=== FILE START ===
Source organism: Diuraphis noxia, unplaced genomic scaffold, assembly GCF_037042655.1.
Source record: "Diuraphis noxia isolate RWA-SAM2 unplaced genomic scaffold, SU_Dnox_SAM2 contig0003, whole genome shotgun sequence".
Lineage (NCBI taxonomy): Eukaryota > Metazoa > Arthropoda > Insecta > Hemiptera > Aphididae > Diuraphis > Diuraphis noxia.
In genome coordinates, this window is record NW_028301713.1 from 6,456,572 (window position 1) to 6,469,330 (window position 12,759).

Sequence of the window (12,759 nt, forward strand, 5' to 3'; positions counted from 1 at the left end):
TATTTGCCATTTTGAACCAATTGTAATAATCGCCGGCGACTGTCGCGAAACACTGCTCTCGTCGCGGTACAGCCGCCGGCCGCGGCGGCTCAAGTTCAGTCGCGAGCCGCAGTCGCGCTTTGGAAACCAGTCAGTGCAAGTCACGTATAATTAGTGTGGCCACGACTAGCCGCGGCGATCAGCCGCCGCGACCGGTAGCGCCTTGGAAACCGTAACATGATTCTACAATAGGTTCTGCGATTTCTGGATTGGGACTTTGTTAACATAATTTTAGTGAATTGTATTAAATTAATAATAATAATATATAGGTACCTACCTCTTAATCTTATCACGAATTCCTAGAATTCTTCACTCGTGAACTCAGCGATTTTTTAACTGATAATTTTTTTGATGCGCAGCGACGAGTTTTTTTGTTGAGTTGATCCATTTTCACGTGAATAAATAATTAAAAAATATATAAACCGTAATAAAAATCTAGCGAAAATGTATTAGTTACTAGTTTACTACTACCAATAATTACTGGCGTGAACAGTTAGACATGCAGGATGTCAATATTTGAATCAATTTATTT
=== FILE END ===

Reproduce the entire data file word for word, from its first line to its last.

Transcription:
Source organism: Diuraphis noxia, unplaced genomic scaffold, assembly GCF_037042655.1.
Source record: "Diuraphis noxia isolate RWA-SAM2 unplaced genomic scaffold, SU_Dnox_SAM2 contig0003, whole genome shotgun sequence".
Lineage (NCBI taxonomy): Eukaryota > Metazoa > Arthropoda > Insecta > Hemiptera > Aphididae > Diuraphis > Diuraphis noxia.
In genome coordinates, this window is record NW_028301713.1 from 6,456,572 (window position 1) to 6,469,330 (window position 12,759).

Sequence of the window (12,759 nt, forward strand, 5' to 3'; positions counted from 1 at the left end):
TATTTGCCATTTTGAACCAATTGTAATAATCGCCGGCGACTGTCGCGAAACACTGCTCTCGTCGCGGTACAGCCGCCGGCCGCGGCGGCTCAAGTTCAGTCGCGAGCCGCAGTCGCGCTTTGGAAACCAGTCAGTGCAAGTCACGTATAATTAGTGTGGCCACGACTAGCCGCGGCGATCAGCCGCCGCGACCGGTAGCGCCTTGGAAACCGTAACATGATTCTACAATAGGTTCTGCGATTTCTGGATTGGGACTTTGTTAACATAATTTTAGTGAATTGTATTAAATTAATAATAATAATATATAGGTACCTACCTCTTAATCTTATCACGAATTCCTAGAATTCTTCACTCGTGAACTCAGCGATTTTTTAACTGATAATTTTTTTGATGCGCAGCGACGAGTTTTTTTGTTGAGTTGATCCATTTTCACGTGAATAAATAATTAAAAAATATATAAACCGTAATAAAAATCTAGCGAAAATGTATTAGTTACTAGTTTACTACTACCAATAATTACTGGCGTGAACAGTTAGACATGCAGGATGTCAATATTTGAATCAATTTATTT